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Winter can't freeze out the deep-sea anglers.

While most anglers are looking for hard water or sitting by the fireplace now, a small number of winter intrepids leaving shore from Rhode Island are having plenty of action and filling coolers with pollock, red hake and especially cod.

The France Fleet and Seven B's V out of Point Judith, and the Island Current Fleet out of Snug Harbor have been venturing out whenever weather permits to Coxes Ledge, a current honey hole about halfway between Block Island and Martha's Vineyard. This is party boat time -- if you can handle the cold, spray, worms, and the very real possibility that your trip plans can be cancelled overnight because of bad weather.

Worms? One T&G reader asked about cod fillets having worms. The fact of the matter is, they do! Naturally.

The ones we buy in a store may well have had the prominently visible ones removed. But the process is more of an aesthetic and marketing issue rather than a health concern if the fish are sufficiently cooked.

Tufts University's infectious disease guru, Dr. Sam Telford, knows these mostly harmless parasites well. The Anisakid nematodes are commonly known as codworm or sealworm. "Eating uncooked or undercooked cod ceviche, fermented cod fish, or raw cod liver can result in a serious belly ache -- and, on rare occasions, the parasites can actually perforate a gut. But cooking neutralizes them.''

As the name suggests, seals are the main host of this family of parasites, and Massachusetts is hosting unprecedented numbers of them now. In the future, we can reasonably expect more of the parasites to show up in our fish.

Anisakiasis, the disease they infect us with, was incorrectly thought to be spread by only freshwater fish the way tapeworms were commonly spread from homemade gefilte fish. But we now know that marine fish can harbor such parasites and pass them to us when eaten raw. Freezing fish briefly can kill those parasites. That's why all our sushi and sashimi restaurants prophylactically freeze all the raw fish they serve us.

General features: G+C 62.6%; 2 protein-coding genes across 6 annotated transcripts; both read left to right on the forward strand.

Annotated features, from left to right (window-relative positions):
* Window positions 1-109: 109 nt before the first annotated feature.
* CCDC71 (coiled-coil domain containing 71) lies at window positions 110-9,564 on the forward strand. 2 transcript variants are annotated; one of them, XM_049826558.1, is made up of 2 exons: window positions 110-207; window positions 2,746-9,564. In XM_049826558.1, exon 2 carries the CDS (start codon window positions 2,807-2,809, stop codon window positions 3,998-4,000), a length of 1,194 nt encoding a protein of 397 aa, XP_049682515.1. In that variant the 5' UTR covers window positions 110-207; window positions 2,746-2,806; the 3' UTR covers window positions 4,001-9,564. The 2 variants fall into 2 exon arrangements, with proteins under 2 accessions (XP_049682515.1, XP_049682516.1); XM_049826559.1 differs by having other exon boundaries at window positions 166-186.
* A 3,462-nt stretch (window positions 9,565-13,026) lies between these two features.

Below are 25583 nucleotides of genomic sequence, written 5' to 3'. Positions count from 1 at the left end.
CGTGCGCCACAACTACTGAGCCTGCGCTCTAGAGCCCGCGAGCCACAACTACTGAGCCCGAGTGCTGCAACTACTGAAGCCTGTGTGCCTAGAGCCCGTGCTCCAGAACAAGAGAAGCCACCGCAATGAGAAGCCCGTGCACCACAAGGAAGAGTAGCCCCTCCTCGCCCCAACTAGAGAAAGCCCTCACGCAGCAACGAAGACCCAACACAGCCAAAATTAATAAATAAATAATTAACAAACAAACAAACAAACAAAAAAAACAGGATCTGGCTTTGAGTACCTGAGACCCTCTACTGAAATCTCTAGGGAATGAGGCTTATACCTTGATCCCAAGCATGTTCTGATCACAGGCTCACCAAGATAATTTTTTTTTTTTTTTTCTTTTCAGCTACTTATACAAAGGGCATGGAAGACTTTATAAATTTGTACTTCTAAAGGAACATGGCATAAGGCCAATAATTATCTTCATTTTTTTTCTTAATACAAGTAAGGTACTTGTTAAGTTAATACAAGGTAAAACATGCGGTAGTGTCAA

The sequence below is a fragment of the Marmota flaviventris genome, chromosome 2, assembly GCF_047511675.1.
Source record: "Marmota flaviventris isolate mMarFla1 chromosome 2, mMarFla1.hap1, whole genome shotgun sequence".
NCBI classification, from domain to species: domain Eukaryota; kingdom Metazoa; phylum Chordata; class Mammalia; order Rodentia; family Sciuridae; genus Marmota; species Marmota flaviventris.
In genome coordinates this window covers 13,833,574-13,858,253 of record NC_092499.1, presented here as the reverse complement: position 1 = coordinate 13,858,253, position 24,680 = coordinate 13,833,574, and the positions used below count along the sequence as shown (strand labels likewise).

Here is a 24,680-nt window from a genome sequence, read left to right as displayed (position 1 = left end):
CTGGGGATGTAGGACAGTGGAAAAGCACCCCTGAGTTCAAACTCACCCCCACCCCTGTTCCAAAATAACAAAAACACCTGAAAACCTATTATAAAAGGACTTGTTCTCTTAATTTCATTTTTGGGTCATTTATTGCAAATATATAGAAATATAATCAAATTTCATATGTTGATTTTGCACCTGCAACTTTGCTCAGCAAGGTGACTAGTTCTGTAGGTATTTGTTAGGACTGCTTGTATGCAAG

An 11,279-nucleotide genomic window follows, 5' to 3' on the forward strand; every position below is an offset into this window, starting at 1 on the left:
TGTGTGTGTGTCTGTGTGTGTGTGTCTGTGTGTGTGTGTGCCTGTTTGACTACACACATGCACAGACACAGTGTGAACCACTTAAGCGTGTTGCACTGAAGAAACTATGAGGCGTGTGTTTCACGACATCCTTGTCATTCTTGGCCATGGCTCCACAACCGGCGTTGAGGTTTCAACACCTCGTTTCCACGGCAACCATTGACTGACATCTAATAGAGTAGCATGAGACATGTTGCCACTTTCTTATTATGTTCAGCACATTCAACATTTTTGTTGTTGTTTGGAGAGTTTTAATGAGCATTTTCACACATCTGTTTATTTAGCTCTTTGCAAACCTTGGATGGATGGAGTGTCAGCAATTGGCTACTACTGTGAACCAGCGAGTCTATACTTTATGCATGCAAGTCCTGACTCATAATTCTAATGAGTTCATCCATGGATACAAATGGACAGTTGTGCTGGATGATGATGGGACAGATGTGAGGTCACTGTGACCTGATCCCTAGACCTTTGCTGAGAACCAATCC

So, if you bring home a cooler of cod, you really have little need to worry as long as you cook or freeze your freeze fish before eating them.

Bass, perch are hitting

Good numbers of calico bass are being taken from Webster Lake, and reports of smelt are also coming in from Onota Lake. Hopedale Pond has been giving up plenty of yellow perch.

A pike weighing 23 pounds was reported from East Brimfield Reservoir. Many of the biggest pike are allegedly being taken on suckers. Lake Chauncey has been producing pike, too. The Sudbury and Concord rivers, according to my son, have been good as well.

The Cape trout ponds, though, have proven erratic. You need to check up-to-the-minute conditions, as ponds and lakes are freezing and thawing with frustrating regularity. What we need now is a big stocking of salmon on Comet Pond. A late allotment of 30 fish seems hardly adequate for that popular water.

Bitter cold, ice and fast, high water have made the Oswego and Salmon rivers of New York periodically very dangerous, if not impossible, to fish. Egg-sac casting shore fishermen have been frustrated casting to the many steelheads there. Check your weather forecasts ahead of time. If you can hire a drift boat guide on the next calm, warm day, the fishing will probably be explosive. As rainbows get into spawning mode, they should provide some epic fishing.

Record ice carp

We may have a new ice fishing record carp. Andrew Plumridge caught the 32-pound, 2-ounce monster in the Housatonic River. I'm not sure any hole I normally drill would be big enough to pull through a fish that big. Plumridge, like an increasing number of anglers, released his carp alive.

Late bow-hunting season

The Massachusetts Fish and Wildlife Guide to Hunting, Freshwater Fishing and Trapping is a free publication having all the essential abstracts sportsmen need. The 2014 publication is outstanding in its format and wealth of information. But the bow-hunting season dates published in it have aroused the displeasure of several local archers who don't understand why we will have yet another late start to our autumn bow-hunting season.

One T&G reader lamented, "We used to have the season start around Oct. 15 -- and even earlier -- but for the last few years, it's been getting later and later.'' The season won't open until Oct. 20 this year. MassWildlife's Bill Davis explained the rationale behind the late opening.

"Opening day of the bow season all depends on the date of Thanksgiving in any given year. Count back six weeks from the Monday after Thanksgiving (the opening day of shotgun season) and that's the beginning of the bow season,'' he said.

In years with a late Thanksgiving, like 2013 and 2014, the bow season opens later. When Thanksgiving occurs earlier, our bow season starts earlier. Davis says, "To get a consistently earlier opening day, the state's Wildlife Board would have to either set a specific starting date, or extend the season from six weeks to seven or more.''

Local archers, this writer included, would have no problem with the latter alternative.

Contact Mark Blazis

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Title Annotation:Sports
Publication:Telegram & Gazette (Worcester, MA)
Date:Feb 21, 2014
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